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India needs grassroots innovations, say scientists
  • India needs grassroots innovations, say scientists

Copyright: National Innovation Foundation of India

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  • Grassroots innovations could help India’s economic development, say scientists

  • Improvisation and experimentation work better in resource-constrained India

  • Theoretical knowledge should not sideline practical experience and ideas

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[JAMMU] India needs to craft a learning ecosystem for innovations that remove social and economic inequities and promote inclusive growth, the Indian Science Congress, the country’s biggest annual gathering of scientists, heard.
 
Ranbir Chander Sobti, president of the 101st edition of the congress, said at its inauguration, on 3 February, that an inclusive approach to innovations is needed for economic development to respond to grassroots needs.
 
Sobti suggested a focus on innovations that create and expand economic opportunities for poor people at the bottom of the social and economic pyramids, who have no access to clean water, reliable energy; and good health and nutrition.
 
An inclusive approach, he said, would involve solutions developed largely through improvisation and experimentation in India’s resource- constrained environment.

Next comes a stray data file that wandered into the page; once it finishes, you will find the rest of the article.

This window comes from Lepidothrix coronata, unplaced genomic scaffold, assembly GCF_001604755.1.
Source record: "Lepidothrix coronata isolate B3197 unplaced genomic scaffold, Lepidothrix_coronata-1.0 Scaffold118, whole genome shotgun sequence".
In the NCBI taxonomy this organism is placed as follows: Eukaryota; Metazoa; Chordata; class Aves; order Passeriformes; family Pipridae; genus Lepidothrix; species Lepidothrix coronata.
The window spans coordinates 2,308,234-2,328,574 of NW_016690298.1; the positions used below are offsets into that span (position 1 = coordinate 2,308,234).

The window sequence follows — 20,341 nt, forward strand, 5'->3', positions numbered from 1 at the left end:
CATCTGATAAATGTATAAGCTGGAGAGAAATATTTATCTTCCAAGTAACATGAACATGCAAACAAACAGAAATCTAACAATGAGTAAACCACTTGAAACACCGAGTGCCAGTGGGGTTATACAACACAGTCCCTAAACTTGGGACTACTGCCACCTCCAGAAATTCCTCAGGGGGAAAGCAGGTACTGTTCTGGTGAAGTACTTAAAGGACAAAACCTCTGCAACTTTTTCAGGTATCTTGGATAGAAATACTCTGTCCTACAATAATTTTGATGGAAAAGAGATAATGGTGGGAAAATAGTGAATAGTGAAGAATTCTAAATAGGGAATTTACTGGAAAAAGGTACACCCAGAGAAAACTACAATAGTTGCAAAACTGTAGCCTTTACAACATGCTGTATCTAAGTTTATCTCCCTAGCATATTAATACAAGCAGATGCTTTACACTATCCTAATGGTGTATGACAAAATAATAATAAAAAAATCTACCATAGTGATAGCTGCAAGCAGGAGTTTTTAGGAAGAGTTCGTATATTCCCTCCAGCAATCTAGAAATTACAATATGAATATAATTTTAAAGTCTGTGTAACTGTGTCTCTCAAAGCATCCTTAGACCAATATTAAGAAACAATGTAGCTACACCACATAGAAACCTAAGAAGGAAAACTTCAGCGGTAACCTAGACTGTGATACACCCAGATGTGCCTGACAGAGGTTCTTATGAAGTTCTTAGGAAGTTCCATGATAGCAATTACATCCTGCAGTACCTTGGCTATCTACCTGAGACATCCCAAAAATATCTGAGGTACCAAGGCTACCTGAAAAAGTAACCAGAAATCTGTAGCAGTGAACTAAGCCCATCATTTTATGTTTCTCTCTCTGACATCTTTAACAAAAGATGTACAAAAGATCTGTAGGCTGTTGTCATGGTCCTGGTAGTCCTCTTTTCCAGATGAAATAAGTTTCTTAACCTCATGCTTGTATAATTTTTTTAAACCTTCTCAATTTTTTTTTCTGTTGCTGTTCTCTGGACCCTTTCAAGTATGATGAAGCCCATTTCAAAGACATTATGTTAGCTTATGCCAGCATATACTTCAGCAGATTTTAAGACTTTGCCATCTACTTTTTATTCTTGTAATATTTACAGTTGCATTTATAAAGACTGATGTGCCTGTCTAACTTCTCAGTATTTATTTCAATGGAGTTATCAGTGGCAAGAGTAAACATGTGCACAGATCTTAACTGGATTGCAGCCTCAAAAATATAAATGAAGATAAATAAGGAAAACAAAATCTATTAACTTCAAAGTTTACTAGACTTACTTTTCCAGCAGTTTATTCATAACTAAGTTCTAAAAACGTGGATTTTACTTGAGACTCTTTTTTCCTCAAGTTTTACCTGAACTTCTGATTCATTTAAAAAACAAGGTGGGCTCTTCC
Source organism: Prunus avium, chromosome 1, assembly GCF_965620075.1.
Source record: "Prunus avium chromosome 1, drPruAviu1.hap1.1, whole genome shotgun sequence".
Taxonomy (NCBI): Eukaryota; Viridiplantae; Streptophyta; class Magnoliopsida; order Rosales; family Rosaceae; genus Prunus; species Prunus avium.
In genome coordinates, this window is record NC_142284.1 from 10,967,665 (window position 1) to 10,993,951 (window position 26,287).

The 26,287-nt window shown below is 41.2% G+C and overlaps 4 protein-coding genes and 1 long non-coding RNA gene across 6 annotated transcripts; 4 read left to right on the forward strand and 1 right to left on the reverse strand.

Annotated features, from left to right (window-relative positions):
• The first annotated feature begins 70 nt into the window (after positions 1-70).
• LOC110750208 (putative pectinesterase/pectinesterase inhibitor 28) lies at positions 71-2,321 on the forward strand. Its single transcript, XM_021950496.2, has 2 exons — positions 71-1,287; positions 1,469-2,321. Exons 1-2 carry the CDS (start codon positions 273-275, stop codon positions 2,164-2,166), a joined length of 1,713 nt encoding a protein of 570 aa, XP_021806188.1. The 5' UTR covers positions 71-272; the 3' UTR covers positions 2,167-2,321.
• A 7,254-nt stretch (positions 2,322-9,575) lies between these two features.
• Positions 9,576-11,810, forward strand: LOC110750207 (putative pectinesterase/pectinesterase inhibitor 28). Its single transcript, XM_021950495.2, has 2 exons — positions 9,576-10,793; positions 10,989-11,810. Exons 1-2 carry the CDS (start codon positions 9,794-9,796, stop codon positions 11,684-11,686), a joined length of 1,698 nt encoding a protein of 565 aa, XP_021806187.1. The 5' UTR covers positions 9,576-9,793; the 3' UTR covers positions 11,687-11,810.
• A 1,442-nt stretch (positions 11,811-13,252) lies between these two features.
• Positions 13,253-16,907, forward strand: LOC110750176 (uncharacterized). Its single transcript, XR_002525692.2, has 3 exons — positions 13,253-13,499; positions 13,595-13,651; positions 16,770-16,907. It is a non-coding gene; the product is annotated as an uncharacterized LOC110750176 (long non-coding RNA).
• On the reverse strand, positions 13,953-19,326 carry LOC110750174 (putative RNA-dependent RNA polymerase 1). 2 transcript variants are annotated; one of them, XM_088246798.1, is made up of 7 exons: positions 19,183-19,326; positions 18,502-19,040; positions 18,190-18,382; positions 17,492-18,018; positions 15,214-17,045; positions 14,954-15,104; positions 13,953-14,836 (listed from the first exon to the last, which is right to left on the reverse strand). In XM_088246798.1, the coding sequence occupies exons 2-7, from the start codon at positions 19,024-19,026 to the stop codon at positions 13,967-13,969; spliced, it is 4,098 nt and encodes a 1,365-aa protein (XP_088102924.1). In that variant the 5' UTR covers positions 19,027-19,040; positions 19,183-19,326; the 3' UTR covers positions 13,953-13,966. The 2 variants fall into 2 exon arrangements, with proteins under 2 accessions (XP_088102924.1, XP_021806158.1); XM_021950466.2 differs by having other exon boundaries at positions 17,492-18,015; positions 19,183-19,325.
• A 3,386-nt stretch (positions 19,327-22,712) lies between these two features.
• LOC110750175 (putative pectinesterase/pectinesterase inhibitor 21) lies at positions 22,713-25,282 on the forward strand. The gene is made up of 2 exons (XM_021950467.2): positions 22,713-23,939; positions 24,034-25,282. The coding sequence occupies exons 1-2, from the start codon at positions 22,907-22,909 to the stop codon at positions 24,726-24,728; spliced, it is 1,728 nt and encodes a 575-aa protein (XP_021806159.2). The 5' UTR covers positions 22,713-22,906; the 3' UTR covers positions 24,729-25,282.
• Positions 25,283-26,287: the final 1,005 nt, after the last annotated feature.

Grassroots innovations are “often accomplished by individuals who may have little or no formal education, and steer innovation without having any advanced scientific knowledge,” Sobti said. “For such people, there are negligible market opportunities available, mainly due to the absence of early stage financing and limitations in using prospects of local markets,” he said. 
 
Any developing society, Sobti said, would depend on low-cost manufacturing, knowledge-based industries, capacity and capability to innovate new technologies and new business models. “Innovation is thus, a crucial driver of rising prosperity and improved national competitiveness,” he added.
 
The focus on grassroots innovations continued on 4 February when A.P.J. Abdul Kalam, India’s former president and top scientist, urged Indian students to have a broad outlook focus in coming up with new products that have a global appeal. 
 
“It (innovation) can be anywhere, and in any part of the world. It may start from a fisherman’s hamlet or a farmer’s household, or a dairy farm or cattle-breeding centre; or it could emanate from classrooms or labs or industries, or R&D centres,” Kalam said.
 
Yash Pal, former chair of India’s University Grants Commission, highlighted the need to tap community knowledge and move away from a tendency on the part of scientists and Indian society as a whole to focus on excessive theoretical knowledge and sideline practical experience and ideas.
 
According to Sobti, there was a need to shed a “purist approach and learn to interact with just about any discipline and take the benefits of synergies and convergence” as any innovation policy required public-private partnerships and the involvement of a broad range of social agents and institutions.  
 
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